School Science Students Developing and Mobilizing Eco-Just Engineering Products


  • John Lawrence Bencze OISE, University of Toronto
  • Dave Del Gobbo Peel District School Board
  • Sarah El Halwany Ontario Institute for Studies in Education (OISE), University of Toronto
  • Minja Milanovic The Bishop Strachan School
  • Majd Zouda Ontario Institute for Studies in Education(OISE), University of Toronto


science education, engineering design, sociopolitical activism


In many contexts worldwide, educators are encouraged to integrate aspects of the traditionally-isolated disciplines, science, technology, engineering and mathematics (STEM). Among variants of STEM education, promotion of engineering design and consciousness of engineering processes, products and services seem particularly prevalent. Innovations/inventions from STEM are said, for instance, to improve people’s lives and to contribute to jurisdictional economic competitiveness. While there are numerous defenders of such foci, several scholars suggest that many STEM education initiatives minimize or alter students’ consciousness of harms to living and nonliving things associated with influences of powerful people (e.g., financiers) and groups (corporations, think tanks, trade organizations, etc.) on fields of science and technology and on many other entities. Accordingly, we report findings from action research involving a secondary school science teacher’s effort to educate students about such problematic relationships and, for areas of their concern, and to encourage them to design and implement STEM-based engineering products that perform intended functions and also addressed matters of social and/or ecological justice. Students developed, for example, a candle recycling device made from waste material, 3D-printed athletic shoes made from biodegradable material and 3D-printed paralletes supports (also biodegradable) for calisthenics training. At the same time, work still seems necessary to help students with abstract concepts like immutable mobiles and techniques for mobilizing such more eco-just technologies across multiple context to perhaps generate an assemblage of co-supportive living, nonliving and symbolic actants. Claims from Science and Technology Studies, such as sociotechnical imaginaries, show great promise in this regard.

Author Biographies

John Lawrence Bencze, OISE, University of Toronto

Dr. Larry Bencze is an Emeritus Associate Professor in Science Education at the University of Toronto. His research emphasizes critical analyses of science and technology, explicit teaching about problematic power relations and student-led, research-informed, sociopolitical actions to overcome social and environmental harms associated with fields of science and technology.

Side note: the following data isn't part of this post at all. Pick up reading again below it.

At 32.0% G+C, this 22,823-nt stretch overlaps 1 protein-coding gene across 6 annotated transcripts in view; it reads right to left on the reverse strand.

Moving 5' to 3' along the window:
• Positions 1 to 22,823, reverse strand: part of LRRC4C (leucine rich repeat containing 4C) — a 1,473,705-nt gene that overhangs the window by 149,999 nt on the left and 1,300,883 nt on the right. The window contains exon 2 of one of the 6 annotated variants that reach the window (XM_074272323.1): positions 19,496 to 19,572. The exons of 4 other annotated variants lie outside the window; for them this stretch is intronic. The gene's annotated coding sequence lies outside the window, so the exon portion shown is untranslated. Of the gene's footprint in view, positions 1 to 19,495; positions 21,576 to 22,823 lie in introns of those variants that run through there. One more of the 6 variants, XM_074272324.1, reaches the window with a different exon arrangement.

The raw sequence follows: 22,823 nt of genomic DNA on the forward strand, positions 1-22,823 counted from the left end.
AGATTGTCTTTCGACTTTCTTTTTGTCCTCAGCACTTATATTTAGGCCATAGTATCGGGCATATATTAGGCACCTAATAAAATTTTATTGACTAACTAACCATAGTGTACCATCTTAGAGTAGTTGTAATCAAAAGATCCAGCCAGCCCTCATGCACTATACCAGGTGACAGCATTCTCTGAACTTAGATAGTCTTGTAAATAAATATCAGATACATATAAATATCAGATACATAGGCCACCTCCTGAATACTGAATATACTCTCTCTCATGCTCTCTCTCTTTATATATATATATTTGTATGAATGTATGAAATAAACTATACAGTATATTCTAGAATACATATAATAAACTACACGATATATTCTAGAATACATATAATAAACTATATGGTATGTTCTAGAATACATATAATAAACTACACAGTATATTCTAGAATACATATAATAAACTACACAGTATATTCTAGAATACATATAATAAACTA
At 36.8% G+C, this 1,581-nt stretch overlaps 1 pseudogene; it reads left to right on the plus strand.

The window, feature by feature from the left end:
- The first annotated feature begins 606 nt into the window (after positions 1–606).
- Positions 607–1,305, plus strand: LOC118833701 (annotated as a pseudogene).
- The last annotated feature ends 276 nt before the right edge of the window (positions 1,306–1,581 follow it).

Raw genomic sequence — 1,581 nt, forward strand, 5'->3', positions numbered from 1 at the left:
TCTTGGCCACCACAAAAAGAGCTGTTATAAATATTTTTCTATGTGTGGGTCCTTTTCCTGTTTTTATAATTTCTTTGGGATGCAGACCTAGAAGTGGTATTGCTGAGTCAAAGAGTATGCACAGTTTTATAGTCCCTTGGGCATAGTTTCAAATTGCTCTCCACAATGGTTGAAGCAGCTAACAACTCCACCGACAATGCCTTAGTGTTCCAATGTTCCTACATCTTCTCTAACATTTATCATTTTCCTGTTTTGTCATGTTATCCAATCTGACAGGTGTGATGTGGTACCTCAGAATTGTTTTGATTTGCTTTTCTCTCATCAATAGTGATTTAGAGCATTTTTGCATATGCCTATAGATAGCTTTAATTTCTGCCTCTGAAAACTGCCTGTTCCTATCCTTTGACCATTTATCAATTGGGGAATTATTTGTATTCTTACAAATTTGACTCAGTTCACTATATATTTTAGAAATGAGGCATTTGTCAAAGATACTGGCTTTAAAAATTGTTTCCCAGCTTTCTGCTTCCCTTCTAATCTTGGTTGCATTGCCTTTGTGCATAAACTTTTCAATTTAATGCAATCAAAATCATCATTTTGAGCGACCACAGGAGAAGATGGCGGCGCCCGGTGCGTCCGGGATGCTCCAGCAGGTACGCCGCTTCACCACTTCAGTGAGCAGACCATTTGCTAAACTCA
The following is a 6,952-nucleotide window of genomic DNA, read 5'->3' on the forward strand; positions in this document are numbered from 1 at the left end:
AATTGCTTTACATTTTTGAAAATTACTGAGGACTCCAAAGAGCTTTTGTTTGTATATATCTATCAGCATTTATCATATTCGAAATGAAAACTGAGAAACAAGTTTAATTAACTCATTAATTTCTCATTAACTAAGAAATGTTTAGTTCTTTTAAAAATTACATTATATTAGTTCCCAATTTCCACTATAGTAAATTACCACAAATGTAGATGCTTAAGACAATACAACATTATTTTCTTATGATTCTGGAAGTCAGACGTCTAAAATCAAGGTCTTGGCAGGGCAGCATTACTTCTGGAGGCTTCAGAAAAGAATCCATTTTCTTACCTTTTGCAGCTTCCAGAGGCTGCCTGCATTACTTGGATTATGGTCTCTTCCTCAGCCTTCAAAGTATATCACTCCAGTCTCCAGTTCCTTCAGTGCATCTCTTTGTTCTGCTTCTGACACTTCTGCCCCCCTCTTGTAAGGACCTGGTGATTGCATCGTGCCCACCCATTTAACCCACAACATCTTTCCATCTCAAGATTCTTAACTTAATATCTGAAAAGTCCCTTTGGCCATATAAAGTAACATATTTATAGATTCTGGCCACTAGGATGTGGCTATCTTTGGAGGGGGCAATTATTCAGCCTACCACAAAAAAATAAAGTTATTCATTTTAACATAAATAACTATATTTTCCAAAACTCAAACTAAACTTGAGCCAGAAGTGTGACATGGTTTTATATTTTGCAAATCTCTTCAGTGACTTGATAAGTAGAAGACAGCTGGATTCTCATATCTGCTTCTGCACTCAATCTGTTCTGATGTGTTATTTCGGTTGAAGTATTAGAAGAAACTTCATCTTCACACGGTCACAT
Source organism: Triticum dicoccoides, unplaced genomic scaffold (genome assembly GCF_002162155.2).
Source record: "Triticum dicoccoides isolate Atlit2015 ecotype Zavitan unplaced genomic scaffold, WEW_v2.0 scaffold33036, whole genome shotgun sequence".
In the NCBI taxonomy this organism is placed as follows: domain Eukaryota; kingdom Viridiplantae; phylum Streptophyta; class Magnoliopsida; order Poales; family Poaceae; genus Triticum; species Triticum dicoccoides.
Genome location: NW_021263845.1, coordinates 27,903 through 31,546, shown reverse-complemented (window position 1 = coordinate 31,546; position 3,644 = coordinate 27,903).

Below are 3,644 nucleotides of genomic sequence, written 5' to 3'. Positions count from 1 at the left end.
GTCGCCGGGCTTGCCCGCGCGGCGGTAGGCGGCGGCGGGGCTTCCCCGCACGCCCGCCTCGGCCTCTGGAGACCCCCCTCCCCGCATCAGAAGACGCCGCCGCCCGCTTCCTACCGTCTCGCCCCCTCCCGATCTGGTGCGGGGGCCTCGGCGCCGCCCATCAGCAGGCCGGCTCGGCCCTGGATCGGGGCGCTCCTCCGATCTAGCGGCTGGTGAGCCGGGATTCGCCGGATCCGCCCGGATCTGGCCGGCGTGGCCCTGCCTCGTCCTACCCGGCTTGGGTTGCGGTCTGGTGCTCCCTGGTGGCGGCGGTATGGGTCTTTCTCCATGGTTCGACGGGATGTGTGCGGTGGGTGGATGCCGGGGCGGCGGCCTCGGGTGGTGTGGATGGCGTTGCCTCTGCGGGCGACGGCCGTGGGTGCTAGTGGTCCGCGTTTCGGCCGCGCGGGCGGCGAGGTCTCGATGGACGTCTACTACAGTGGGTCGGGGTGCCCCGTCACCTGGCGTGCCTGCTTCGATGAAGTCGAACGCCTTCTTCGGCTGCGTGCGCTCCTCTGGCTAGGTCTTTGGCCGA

Dave Del Gobbo, Peel District School Board

Dave Del Gobbo is a secondary science and special education teacher in Mississauga, Ontario, Canada. In addition to his teaching career, Dave has worked as an instructional technology consultant for the Peel District School board. Now that he is back in the classroom, he works with his students to explore coding, 3D printing, technological design and how they intersect with Science, Technology, Societies and Environments (STSE) issues.

Sarah El Halwany, Ontario Institute for Studies in Education (OISE), University of Toronto

Sarah El Halwany is a PhD candidate at the Ontario Institute for Studies in Education (OISE), University of Toronto. Her research looks at how science education is affectively enacted and embodied. She is also interested in pedagogical approaches that connect Science, Technology, Societies and Environments (STSE).

Minja Milanovic, The Bishop Strachan School

Minja Milanovic is currently a Science Lab Technician, Teaching Assistant and Research Internship Co-ordinator at The Bishop Strachan School. As a member of the STEPWISE team she has participated in creating teaching and learning resources, organizing teacher PD workshops, action research projects and publications in science education.

Majd Zouda, Ontario Institute for Studies in Education(OISE), University of Toronto

Majd Zouda is a Ph.D. candidate in Science Education at the Ontario Institute for Studies in Education(OISE), University of Toronto. Her doctoral dissertation focuses on STEM programs in elite schools in Canada, and she has received the SSHRC doctoral fellowship for her doctoral research. Majd has been involved in publications regarding socioscientific issues, STEM education and student activism.




How to Cite

Bencze, J. L., Del Gobbo, D., El Halwany, S., Milanovic, M., & Zouda, M. (2020). School Science Students Developing and Mobilizing Eco-Just Engineering Products. Journal of the Canadian Association for Curriculum Studies, 18(1), 165–166. Retrieved from



Socio-Ecological Justice